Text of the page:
However, this approach could have major consequences and left a legal uncertainty. For example, it is still unclear whether the active phase of armed hostilities constitutes a “grey area” where human rights violations cannot be assessed. Considering “the difficulty in establishing the relevant circumstances” in this case, the Court argued:
[…] the fact that such situations are predominantly regulated by legal norms other than those of the Convention (specifically, international humanitarian law or the law of armed conflict), the Court considers that it is not in a position to develop its case-law beyond the understanding of the notion of ‘jurisdiction’ as established to date” (para. 141).
This position seems even more problematic, because it discards the applicability of the ECHR in favour of international humanitarian law in the active phase of the international armed conflict. Does this mean that the Court has ruled out the role of ECHR in such cases?
In fact, if the Grand Chamber had found that the alleged victims had fallen within the jurisdiction of Russia, it would have had to examine the applicability of the Convention next to international humanitarian law. It would be particularly interesting to see how the Court would have interpreted different legal norms of international humanitarian law and human rights law.
At the same time, the Court seems to pass the responsibility to the states as presented in the following seemly unusual statement:
“If, as in the present case, the Court is to be entrusted with the task of assessing acts of war and active hostilities in the context of an international armed conflict outside the territory of a respondent State, it must be for the Contracting Parties to provide the necessary legal basis for such a task” (para. 142).
Maybe, this is the Court’s way to let us know that it does not abdicate its role in such cases completely, and that in future, it may approach them differently. However, it is still not clear what this statement (“it must be for the Contracting Parties to provide the necessary legal basis for such a task”) really means. Does that mean, it will require an amendment of the Convention by additional Protocols?
The question concerning the parallel applicability of the Convention next to international humanitarian law is not new for the ECtHR. The Court rebutted in the case Hassan v. the UK. The argumentation of the UK, which had claimed just like Russia, the precedence of application of humanitarian law before human rights law (Hassan v. the UK, para. 77). In this previous case, the Court stated clearly that:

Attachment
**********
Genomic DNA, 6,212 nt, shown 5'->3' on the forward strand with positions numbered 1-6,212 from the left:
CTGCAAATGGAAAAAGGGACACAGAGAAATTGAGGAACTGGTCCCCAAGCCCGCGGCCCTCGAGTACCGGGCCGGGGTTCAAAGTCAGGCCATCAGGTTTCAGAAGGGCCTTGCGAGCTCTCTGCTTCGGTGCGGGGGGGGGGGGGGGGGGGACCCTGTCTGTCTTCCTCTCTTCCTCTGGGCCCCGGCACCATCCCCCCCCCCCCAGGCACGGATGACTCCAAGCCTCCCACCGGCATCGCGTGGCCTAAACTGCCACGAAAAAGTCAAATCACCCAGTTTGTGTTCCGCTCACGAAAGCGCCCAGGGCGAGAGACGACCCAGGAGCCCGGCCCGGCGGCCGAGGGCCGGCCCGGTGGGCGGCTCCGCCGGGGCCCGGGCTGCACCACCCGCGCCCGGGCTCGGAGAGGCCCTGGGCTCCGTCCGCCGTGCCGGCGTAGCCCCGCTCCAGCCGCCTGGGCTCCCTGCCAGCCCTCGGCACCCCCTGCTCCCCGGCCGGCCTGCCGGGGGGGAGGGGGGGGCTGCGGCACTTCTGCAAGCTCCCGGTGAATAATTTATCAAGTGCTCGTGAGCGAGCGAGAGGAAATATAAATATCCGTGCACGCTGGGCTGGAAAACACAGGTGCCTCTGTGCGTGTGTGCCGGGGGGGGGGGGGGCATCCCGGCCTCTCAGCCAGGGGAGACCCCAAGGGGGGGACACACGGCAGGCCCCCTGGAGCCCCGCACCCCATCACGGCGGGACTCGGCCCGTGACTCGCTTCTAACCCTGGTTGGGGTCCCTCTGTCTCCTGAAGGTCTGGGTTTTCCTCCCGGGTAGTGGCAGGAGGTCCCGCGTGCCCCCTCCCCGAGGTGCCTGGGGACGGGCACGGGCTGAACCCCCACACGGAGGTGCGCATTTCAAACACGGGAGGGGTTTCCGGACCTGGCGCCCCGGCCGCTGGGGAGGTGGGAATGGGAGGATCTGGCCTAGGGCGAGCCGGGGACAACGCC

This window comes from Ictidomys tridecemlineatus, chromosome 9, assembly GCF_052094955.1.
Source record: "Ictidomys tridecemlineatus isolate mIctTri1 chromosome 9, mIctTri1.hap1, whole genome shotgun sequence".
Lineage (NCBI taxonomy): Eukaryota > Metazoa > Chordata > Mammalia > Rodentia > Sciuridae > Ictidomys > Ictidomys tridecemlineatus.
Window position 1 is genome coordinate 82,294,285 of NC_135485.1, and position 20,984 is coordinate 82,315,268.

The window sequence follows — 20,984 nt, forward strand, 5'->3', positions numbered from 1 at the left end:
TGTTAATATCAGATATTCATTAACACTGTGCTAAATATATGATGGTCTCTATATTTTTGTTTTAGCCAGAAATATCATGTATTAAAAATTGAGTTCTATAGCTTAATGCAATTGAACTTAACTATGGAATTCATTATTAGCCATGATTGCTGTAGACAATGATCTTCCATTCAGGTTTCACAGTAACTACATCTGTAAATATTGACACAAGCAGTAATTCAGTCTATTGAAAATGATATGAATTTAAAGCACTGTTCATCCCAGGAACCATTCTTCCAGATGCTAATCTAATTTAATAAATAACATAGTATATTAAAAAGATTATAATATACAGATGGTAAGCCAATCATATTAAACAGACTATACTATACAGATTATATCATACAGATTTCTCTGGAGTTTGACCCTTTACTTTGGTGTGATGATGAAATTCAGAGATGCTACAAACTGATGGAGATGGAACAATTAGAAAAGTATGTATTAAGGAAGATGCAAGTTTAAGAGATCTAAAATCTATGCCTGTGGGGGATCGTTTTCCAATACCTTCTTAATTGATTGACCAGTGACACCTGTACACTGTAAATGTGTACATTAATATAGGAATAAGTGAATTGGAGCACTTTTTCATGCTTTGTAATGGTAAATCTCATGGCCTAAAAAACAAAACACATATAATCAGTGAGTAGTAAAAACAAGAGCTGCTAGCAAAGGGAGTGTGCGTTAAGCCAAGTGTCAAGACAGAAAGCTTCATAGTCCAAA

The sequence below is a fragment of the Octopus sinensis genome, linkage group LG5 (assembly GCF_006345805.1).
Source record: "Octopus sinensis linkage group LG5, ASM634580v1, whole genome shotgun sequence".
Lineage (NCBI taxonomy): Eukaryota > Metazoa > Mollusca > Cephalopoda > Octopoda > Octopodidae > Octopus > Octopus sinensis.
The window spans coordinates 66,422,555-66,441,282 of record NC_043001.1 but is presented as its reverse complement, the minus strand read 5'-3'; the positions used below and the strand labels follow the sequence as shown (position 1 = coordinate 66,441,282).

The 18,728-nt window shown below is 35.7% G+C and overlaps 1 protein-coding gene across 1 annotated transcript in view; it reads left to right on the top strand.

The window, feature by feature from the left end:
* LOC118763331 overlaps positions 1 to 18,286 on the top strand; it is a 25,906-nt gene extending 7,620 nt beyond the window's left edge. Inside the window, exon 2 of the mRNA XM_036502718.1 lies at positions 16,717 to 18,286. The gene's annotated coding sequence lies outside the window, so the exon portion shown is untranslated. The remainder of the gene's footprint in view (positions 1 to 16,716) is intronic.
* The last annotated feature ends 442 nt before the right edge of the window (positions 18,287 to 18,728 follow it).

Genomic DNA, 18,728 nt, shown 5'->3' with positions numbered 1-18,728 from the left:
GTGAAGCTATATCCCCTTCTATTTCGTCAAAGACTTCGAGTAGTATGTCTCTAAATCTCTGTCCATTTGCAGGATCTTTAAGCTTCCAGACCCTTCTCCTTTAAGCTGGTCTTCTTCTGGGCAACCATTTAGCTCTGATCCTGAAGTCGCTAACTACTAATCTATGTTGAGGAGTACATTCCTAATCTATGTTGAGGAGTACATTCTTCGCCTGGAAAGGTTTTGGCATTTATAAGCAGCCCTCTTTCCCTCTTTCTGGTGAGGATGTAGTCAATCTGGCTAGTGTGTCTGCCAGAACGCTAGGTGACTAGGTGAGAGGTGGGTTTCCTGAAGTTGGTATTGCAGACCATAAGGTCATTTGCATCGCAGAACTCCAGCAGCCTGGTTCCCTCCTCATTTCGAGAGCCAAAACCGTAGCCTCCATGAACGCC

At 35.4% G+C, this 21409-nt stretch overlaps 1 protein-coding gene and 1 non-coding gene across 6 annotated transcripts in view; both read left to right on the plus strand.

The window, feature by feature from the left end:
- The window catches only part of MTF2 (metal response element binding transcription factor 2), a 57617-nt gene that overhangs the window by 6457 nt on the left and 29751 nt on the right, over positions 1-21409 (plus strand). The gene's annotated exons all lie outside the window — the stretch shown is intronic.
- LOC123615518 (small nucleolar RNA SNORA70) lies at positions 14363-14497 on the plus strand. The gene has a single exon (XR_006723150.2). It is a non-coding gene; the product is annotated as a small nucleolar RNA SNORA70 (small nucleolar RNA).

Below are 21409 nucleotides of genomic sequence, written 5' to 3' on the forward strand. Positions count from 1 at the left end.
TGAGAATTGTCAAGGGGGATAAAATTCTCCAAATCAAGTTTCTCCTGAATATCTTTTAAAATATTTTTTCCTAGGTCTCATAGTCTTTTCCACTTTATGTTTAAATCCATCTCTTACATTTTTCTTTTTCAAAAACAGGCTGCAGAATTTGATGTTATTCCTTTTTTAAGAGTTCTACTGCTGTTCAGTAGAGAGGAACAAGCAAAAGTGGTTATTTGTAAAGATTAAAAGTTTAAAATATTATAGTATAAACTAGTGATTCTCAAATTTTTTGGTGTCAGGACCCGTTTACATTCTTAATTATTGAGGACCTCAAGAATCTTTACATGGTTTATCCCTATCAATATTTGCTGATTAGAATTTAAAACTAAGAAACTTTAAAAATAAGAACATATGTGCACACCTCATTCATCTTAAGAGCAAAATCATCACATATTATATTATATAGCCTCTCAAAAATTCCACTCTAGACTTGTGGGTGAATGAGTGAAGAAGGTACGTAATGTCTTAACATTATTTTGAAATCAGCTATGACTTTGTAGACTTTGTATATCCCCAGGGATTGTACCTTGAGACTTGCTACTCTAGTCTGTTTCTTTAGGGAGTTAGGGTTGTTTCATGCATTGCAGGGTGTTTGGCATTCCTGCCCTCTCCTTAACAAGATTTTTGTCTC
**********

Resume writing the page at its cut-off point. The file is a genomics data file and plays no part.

“The provisions in the Third and Fourth Geneva Conventions relating to internment, at issue in the present application, were designed to protect captured combatants and civilians who pose a security threat. The Court has already held that Article 2 of the Convention should “be interpreted in so far as possible in light of the general principles of international law, including the rules of international humanitarian law which play an indispensable and universally-accepted role in mitigating the savagery and inhumanity of armed conflict” (para. 102).
The Court mentioned its previous decisions on Banković and others (Issa and Others; Isaak and Others; Pad and Others; Andreou; and Solomou and Others), where it applied the concept of “State violence and control” over individuals in the cases concerning fire aimed by the armed forces/police. However, the Court denied such justification in the active phase of the hostilities between Georgia and Russia, because the action of bombardment or artillery shelling does not involve an element of proximity (para. 130-133). This position seems questionable. In fact, if the Court had not conducted a thorough assessment of the evidence available in the case file during the active phase of the war, how could it so categorically exclude that such cases involving an element of proximity have taken place? Stated differently, without a thorough evaluation of evidence related to the active phase of this armed conflict, which is available in the case file, this reasoning remains unconvincing. Furthermore, with the advancement and development of warfare technology (e.g. drone strikes), the element of proximity, as a fundamental condition to establish human rights violations during the active phase of armed conflicts, seems outdated.
Parts of this judgement can be seen as a step backwards in ECtHR case law, as the Court partly questioned its jurisdiction in the case of human rights violations during active phase in international armed conflicts. Human rights abuses during active hostilities are often amongst the worst human right violations, which is why strict legal evaluation from the Court is required. How this decision will actually affect other cases concerning international armed conflicts, especially different conflicts in the region, remains an open question.